Identity Thief is not a great movie. But it is a great vehicle for two terrific actors who drape themselves in material perfectly tailored to them.
BY JON NICCUM
Special to The Star
The affable film hits all the familiar points of a road comedy: Traveling is hazardous to ones health, finances and sanity. Strange bedfellows are often forced to share a shoddy motel bed. Yet in the end, odd couples will find common ground. Just as they did in Due Date, Midnight Run and Planes, Trains and Automobiles.
In Identity Thief, Sandy Bigelow Patterson (Jason Bateman) already shares common ground with his future traveling companion, Diana (Melissa McCarthy). For one, they have the exact same name sort of. Diana, a career criminal and pathological liar, has actually stolen Sandys identity, plying herself with premium tequila shots and a house overflowing with vanity items.
When Sandy (the real one) finally catches on, he strikes a deal with the police and his new employer to clear his name. Sandys plan is to coax the impostor into accompanying him back to Denver, where she can be arrested.
So the family man heads to the worst place in America i.e. Winter Park, Fla. to retrieve her. Things do not go as planned.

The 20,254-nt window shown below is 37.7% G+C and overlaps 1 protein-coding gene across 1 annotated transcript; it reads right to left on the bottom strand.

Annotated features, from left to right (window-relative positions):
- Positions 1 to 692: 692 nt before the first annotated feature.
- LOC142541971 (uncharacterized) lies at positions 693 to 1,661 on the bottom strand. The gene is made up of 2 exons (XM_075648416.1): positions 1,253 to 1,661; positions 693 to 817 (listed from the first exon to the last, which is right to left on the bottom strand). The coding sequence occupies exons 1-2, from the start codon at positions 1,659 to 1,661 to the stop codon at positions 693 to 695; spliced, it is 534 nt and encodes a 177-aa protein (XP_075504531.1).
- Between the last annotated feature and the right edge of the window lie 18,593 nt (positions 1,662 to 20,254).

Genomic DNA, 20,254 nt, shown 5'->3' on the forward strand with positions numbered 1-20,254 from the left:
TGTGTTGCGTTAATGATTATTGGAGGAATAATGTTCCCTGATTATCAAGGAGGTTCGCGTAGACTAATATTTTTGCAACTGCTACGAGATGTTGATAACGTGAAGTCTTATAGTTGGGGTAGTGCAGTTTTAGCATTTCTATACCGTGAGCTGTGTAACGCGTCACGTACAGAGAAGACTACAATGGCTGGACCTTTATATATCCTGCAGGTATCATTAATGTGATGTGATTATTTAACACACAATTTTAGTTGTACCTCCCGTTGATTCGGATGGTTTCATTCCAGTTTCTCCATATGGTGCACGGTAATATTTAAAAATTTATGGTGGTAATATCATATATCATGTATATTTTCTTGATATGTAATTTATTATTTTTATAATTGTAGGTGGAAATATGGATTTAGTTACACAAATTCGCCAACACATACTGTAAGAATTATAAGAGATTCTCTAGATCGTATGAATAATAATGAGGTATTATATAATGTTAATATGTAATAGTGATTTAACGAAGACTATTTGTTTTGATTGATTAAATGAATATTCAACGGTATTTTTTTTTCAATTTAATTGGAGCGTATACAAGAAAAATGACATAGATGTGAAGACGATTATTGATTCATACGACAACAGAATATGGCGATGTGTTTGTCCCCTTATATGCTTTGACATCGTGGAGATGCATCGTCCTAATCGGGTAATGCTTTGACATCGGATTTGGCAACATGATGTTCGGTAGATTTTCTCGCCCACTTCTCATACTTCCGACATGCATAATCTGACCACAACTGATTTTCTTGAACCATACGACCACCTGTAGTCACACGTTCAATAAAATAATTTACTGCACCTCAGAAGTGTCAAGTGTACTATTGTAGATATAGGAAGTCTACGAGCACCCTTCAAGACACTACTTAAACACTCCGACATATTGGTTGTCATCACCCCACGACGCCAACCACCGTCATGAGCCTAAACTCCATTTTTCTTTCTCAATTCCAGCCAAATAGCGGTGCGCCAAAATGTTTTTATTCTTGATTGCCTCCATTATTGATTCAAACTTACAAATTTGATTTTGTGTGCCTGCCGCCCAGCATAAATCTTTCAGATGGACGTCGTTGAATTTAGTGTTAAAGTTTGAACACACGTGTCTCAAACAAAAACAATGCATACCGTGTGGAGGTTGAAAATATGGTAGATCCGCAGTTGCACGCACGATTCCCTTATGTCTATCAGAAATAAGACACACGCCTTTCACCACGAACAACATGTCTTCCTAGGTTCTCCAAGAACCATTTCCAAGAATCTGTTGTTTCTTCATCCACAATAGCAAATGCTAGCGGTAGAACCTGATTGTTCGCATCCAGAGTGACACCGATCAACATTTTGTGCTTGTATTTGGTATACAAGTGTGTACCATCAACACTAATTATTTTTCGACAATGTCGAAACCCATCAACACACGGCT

On the surface, Bateman plays another of his mild-mannered office drones hindered from getting a deserved promotion by his jerk of a boss (Jon Favreau). And McCarthy delivers one more abrasive wacko who harbors a secret life. Comfort zone territory, indeed. However, the stars dig deeper.
Decked in her flowered smock and exploding perm, McCarthy hits plenty of comedic high notes, especially when forced to improvise her escalating cons. (Bateman is equally versed at deadpan sarcasm during these bits.)
But she also delivers a confessional scene so well-acted, so revealing, that it brings a resonance to all her characters actions before and after. It begs comparison to John Candys classic I like me monologue from Planes, Trains and Automobiles.
Director Seth Gordon (who directed Bateman in Horrible Bosses) and writers Jerry Eeten and Craig Mazin (The Hangover Part II) keep the adventure interesting. Robert Patrick arrives as a hard-nosed bounty hunter sent to retrieve Diana after her skipped court date. And two sexy contract killers (singer T.I. and Genesis Rodriguez) join the chase after she scams them.
In one of the funniest scenes, KCKs Eric Stonestreet also drops in, virtually unrecognizable from his Modern Family role, playing a turquoise-loving big spender who picks up Diana at a roadside bar.
Less successful is Amanda Peet as Sandys wife. She adds little to the story and misses a perfect opportunity to break out of the thankless role. Note: When first faced with someone intentionally trying to ruin your life, its rare to react with a nice to meet you attitude.
Society cant function without rules, Sandy explains to Diana.
Neither can Hollywood. Identity Thief is fundamentally about stealing, so its no surprise that it borrows from other movies. But it sticks to the unwritten rules of a successful road comedy, dispensing ample amounts of humor and humanity along the way.